Water content in the oil is always considered an exciting matter for scientists due to the numerous applications and the fascinating physics involved. Historically, it is a matter on how to separate them in favor of a specific purpose, for instance, in the oil refining industry. It is well-proven that the water content in the saturation level is correlated to the water vapor in the atmosphere based on hennery's law principles. That content is not separable unless those principles are broken. These facts were discovered a long time ago. Here, a question would arise: can we take advantage of such a system's principles in the present time in manufacturing semiconductors films?
In this work, we demonstrate using heptane as a dispersant for making metal oxide nanocoating on various nanosubstartes such as carbon nanotubes (CNTs), carbon black(CB), and iron oxide nanoparticles (IOPs). Heptane has a 61 ppm (v/v) of water as saturation limit, which means any water amount above the saturation will tend to condense on the dispersed-nanosubstrate’s surface. This uniqueness has defined a new coating technique, denoted condensed layer deposition (CLD). Per literature, in making metals oxides nanocoating, atomic layer deposition (ALD) works based on the self-limited principles with an atomic layer growth rate. In CLD, the rate is much faster since it is based on how much water is available on the nanosubstrate’s surface. In other words, it is possible to make a thick coating such as 50-nm in one pass.
A dense-conformal coating of various metal oxides such as (TiO2, Nb2O5, Al2O3) on various surfaces such as CNTs, CB, IOPs has been made. The dense film is attributed to the surface tension elevated on the surface of the nanosubstrates. After exceeding the saturated limit in heptane, we expect all extra added water would be adsorbed and condensed on the nanosubstarte’s forming a conformal water film which is under severe surface tension. The surface tension follows the Young-Laplace equation, the pressure at the interface at temperature T is ∇p = nγ(T)/R. Since the dimension of R is at the nanoscale, the interface pressure can be extremely high e.g., at ~0.8 MPa (or ~8 atm) for R = 50 nm at the water-heptane interface. This speculation has been proven by freezing the water film in a high heat capacity solvent, liquid ethane at 93K under cryogenic conditions. As expected, the cryo-EM has revealed the existence of the ice film on CNTs and IOPs surfaces.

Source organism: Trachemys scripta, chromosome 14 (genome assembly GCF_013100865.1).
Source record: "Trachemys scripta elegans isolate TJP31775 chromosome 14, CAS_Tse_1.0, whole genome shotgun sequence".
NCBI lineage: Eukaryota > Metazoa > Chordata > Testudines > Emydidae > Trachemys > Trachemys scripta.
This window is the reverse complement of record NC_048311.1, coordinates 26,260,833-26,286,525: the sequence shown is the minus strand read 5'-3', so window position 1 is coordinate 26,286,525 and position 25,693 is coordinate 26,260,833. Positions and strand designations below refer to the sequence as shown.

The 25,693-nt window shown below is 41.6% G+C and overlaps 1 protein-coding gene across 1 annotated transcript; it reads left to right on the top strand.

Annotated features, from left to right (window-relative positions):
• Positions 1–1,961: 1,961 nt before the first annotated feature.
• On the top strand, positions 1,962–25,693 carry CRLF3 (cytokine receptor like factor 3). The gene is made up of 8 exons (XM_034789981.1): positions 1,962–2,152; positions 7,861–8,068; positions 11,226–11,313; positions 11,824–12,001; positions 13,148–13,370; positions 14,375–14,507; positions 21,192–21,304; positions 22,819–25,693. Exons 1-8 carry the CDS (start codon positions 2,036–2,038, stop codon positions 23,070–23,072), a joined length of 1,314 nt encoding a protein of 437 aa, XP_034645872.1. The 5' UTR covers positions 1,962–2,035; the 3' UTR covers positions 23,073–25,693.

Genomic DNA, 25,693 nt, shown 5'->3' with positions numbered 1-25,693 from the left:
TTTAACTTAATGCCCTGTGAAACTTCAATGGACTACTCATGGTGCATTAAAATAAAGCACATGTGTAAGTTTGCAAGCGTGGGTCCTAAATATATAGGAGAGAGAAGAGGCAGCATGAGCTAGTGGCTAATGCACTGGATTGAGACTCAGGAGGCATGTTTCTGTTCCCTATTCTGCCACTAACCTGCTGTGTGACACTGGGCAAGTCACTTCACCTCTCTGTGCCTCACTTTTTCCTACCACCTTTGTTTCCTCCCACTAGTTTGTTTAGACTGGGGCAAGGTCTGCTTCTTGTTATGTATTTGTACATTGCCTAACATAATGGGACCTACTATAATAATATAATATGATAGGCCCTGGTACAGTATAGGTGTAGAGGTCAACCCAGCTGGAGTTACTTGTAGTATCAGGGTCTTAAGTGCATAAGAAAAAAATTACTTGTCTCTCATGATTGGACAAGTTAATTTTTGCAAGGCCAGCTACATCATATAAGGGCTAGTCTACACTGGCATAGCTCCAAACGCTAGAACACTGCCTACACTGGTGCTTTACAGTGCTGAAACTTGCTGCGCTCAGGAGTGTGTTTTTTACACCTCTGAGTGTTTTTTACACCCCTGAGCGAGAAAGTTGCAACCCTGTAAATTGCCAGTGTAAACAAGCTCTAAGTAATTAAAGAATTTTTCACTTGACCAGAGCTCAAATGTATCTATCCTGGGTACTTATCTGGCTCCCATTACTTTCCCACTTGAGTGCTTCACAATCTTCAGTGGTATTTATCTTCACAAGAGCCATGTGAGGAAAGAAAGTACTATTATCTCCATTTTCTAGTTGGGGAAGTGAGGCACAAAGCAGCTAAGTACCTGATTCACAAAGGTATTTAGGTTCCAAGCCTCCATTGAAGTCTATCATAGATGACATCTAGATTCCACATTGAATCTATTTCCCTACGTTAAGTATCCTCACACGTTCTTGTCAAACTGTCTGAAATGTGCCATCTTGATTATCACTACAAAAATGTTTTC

Also, we were able to control the metal oxide thickness on CNTs surface by controlling the added water on the colloid. Moreover, metals oxides nanostructure has been made by thermally oxidizing the carbon supports. This structure follows the substrate’s geometry such as nanotubes and nanoshells. We were able to make Nb2O5 nanoshells if CB is used. Furthermore, TiO2 and Al2O3 nanotubes were produced in case CNTs are used. In Al2O3 nanotubes, the nanostructure is highly porous which is related to violent chemistry involved in the reaction between the water film and the trimethylaluminum. TMA/water reaction produces methane as a by-product that could be trapped in the metal oxide film.
We expect people in the related fields such as catalysis, batteries, and environmental engineering etc.. to be interested and benefited from CLD technique and put forward its practical applications. More information is available in our recently published paper, Jasim, Ahmed M., et al. "Nano-layer deposition of metal oxides via a condensed water film." Communications Materials 1.1 (2020): 1-7. https://doi.org/10.1038/s43246-020-0010-9.
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